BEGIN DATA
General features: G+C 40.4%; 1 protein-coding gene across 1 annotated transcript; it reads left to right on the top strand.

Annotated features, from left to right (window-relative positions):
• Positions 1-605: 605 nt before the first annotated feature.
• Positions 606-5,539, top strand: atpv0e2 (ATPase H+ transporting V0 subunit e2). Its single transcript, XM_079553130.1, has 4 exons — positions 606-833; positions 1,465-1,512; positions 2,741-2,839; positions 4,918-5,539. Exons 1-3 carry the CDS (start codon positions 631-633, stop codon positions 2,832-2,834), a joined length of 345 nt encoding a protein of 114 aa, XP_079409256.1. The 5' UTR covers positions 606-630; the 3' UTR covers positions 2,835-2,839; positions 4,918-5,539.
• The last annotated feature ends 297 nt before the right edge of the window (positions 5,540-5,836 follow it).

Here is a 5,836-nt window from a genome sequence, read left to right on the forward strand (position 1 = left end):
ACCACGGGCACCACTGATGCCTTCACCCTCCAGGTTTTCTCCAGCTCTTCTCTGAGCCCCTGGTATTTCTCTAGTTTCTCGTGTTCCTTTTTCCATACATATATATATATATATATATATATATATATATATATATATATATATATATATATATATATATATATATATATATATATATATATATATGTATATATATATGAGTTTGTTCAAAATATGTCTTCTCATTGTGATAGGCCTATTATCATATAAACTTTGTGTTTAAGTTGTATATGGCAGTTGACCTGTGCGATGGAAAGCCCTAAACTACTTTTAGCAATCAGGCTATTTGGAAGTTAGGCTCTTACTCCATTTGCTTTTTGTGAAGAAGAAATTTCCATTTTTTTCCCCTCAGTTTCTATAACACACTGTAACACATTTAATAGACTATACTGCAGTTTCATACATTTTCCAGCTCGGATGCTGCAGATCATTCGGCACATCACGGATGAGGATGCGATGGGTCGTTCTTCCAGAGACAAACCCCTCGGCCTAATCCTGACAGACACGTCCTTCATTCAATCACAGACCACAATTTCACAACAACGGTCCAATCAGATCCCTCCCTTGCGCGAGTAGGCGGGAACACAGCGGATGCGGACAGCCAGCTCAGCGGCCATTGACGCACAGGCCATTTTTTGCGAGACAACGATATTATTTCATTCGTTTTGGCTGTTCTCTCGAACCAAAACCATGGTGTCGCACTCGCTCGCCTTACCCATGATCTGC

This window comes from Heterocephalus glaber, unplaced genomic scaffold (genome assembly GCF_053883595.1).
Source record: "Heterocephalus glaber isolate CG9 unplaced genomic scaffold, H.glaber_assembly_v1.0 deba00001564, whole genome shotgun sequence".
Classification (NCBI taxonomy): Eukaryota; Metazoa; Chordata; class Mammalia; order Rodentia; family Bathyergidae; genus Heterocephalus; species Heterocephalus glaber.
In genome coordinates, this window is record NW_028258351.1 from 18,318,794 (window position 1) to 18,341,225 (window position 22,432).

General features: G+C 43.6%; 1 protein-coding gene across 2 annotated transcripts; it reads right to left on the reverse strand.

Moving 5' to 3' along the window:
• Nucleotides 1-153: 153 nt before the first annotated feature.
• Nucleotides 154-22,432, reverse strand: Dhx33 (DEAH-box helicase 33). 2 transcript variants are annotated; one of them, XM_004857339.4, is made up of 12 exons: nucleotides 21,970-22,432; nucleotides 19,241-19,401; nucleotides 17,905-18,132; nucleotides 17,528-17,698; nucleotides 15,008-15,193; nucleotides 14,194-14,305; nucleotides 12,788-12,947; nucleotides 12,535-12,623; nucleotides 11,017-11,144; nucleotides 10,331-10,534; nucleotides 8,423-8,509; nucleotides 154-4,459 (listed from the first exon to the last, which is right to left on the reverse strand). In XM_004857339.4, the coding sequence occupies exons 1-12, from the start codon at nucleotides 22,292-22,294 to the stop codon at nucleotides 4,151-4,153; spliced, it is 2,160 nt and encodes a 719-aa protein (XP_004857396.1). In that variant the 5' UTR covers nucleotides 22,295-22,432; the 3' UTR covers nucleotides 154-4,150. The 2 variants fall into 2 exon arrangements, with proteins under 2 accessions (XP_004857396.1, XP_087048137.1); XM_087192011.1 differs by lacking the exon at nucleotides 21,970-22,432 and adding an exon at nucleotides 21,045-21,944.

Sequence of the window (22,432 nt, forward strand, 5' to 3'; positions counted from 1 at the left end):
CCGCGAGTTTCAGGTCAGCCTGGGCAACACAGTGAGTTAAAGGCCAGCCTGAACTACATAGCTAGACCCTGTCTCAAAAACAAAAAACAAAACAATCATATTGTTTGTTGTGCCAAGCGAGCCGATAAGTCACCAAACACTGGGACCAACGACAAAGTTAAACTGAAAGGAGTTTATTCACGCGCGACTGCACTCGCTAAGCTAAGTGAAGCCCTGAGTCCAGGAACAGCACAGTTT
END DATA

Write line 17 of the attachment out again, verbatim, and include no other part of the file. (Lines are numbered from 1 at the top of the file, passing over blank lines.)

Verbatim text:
CCGCGAGTTTCAGGTCAGCCTGGGCAACACAGTGAGTTAAAGGCCAGCCTGAACTACATAGCTAGACCCTGTCTCAAAAACAAAAAACAAAACAATCATATTGTTTGTTGTGCCAAGCGAGCCGATAAGTCACCAAACACTGGGACCAACGACAAAGTTAAACTGAAAGGAGTTTATTCACGCGCGACTGCACTCGCTAAGCTAAGTGAAGCCCTGAGTCCAGGAACAGCACAGTTT